Simply put, in the broker/dealer world (e.g., wirehouses), advisors are held to a suitability standard – know your client – is a given recommendation suitable for the client? The standard in the RIA world is higher – these advisors are held to a fiduciary standard – essentially, what would an expert in this area do in this situation?

It is unclear whether regulatory reform will mandate the fiduciary standard for all, but at this point it seems unlikely. Both sides have powerful lobbies and this issue is sure to rage on.

Interestingly, there were many wirehouse advisors at this conference and there are many that are members of Fi360 and have earned their AIF (Accredited Investment Fiduciary) designation. As this debate continues, I still believe that the key for any client is not where their advisor resides (wirehouse v. RIA), but rather what he/she has done to educate him/herself and what they do in their practice to help add value to their clients.

I have said it before and I will say it again – hiring an RIA who is held to the fiduciary standard does not guarantee the client that they will be satisfied any more than hiring a wirehouse advisor will assure dissatisfaction.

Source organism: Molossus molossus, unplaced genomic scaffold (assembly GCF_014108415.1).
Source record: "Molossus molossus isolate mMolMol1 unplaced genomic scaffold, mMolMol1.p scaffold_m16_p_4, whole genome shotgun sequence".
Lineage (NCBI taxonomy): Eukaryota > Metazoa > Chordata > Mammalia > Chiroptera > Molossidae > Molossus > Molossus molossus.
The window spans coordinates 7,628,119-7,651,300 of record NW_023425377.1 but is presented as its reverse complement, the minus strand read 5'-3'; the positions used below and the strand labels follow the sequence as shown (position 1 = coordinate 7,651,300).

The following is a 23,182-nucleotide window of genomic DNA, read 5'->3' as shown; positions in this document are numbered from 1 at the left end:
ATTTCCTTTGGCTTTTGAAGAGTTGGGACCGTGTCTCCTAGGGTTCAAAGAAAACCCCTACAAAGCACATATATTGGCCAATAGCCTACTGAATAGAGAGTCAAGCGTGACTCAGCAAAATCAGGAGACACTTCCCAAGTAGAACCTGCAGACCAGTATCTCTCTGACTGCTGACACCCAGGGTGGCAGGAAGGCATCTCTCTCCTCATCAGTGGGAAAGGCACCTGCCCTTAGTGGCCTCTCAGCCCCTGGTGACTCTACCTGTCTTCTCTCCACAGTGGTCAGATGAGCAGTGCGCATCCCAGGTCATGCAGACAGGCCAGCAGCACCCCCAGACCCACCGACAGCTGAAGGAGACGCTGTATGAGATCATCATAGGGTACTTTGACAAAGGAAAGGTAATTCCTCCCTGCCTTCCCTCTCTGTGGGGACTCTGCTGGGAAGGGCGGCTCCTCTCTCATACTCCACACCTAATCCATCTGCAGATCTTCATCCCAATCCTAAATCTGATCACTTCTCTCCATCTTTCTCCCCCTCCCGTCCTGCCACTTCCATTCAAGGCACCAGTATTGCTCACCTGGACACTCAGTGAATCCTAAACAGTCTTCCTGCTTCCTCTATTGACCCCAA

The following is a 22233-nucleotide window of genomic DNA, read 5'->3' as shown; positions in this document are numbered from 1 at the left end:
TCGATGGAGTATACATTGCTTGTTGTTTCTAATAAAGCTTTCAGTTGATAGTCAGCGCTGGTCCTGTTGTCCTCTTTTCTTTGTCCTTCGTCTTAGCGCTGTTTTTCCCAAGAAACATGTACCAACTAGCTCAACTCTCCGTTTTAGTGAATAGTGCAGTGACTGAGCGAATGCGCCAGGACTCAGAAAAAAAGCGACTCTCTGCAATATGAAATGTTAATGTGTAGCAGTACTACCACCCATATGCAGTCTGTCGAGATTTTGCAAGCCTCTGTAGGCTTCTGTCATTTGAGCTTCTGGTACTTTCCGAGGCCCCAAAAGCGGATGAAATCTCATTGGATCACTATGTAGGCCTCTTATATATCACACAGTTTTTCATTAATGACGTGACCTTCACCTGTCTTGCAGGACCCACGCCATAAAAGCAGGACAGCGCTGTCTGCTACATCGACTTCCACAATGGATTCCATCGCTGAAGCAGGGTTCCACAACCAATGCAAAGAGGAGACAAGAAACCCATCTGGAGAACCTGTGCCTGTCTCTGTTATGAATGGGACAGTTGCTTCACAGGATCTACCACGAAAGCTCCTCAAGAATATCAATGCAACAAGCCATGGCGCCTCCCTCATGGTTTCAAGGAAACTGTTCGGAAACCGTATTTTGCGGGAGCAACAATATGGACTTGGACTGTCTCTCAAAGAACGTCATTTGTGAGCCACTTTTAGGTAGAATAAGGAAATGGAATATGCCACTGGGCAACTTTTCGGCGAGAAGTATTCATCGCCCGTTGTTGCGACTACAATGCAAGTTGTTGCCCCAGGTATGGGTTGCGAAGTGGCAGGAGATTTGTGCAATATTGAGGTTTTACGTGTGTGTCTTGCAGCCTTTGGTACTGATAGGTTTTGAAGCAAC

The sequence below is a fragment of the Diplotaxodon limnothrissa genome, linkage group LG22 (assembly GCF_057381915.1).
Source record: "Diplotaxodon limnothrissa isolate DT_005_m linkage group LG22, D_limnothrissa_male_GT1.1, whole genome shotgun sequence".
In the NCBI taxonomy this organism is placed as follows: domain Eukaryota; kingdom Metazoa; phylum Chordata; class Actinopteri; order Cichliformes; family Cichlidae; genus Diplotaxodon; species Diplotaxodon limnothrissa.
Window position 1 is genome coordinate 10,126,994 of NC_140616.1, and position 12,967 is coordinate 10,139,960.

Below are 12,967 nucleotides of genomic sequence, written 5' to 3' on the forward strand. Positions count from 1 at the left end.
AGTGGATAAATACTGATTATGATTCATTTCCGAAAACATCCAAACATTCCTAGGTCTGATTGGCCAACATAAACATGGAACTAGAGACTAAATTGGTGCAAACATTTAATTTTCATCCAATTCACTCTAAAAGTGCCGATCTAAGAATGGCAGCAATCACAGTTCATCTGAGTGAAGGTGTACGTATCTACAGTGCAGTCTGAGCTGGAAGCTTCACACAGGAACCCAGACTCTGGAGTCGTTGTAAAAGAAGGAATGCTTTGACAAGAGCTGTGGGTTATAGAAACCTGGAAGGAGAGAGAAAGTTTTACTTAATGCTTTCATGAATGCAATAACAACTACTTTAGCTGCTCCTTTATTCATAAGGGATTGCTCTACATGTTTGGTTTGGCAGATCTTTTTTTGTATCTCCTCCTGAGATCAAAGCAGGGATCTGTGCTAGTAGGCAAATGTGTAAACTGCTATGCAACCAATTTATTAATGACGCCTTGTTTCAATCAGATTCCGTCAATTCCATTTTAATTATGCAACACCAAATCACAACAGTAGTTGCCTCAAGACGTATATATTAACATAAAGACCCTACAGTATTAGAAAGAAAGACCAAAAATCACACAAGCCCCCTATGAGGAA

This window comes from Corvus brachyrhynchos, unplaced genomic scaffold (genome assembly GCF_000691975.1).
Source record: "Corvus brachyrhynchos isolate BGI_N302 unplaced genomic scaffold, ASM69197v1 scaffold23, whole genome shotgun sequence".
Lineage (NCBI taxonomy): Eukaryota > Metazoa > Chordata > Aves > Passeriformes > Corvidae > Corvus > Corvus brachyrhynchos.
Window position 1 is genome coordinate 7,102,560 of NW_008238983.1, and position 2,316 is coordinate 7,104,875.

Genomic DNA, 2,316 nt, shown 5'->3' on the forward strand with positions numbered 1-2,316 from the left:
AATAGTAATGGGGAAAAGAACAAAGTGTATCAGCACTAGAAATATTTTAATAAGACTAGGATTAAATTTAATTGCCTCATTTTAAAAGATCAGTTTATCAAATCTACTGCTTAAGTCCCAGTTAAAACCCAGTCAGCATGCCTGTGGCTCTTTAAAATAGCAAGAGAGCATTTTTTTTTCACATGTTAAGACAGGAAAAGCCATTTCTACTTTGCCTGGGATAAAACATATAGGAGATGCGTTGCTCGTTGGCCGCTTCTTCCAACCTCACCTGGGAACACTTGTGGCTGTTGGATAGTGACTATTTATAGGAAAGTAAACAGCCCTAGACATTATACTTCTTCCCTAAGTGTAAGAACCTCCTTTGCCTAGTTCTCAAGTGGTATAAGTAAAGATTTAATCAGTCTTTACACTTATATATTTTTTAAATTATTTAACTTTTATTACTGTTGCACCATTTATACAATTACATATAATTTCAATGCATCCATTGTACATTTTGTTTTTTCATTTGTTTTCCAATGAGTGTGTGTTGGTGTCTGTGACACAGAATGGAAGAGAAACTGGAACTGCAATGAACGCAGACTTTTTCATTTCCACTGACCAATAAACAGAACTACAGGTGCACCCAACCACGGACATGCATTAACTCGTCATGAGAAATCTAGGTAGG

Until our regulatory agencies prove better at enforcement, the individual client is best served by doing extensive due diligence on their advisor or on advisor candidates regardless of which standard they are held to.

The Truth About Fees

Tuesday, May 4th, 2010

One of the most confusing things for many investors is understanding the fees that they are being charged on their investments. Especially when comparing various investment options, it is important that investors feel comfortable that they able to make an “apples” to “apples” comparison.

We have just written a new White Paper entitled The Truth About Fees  to help educate investors on fees in three of today’s common fee arrangements – commission accounts, working with a “fee-only” advisor or planner and “wrap-fee” accounts. We hope that you find this paper useful; feel free to pass it along to anyone else whom you feel would benefit from it.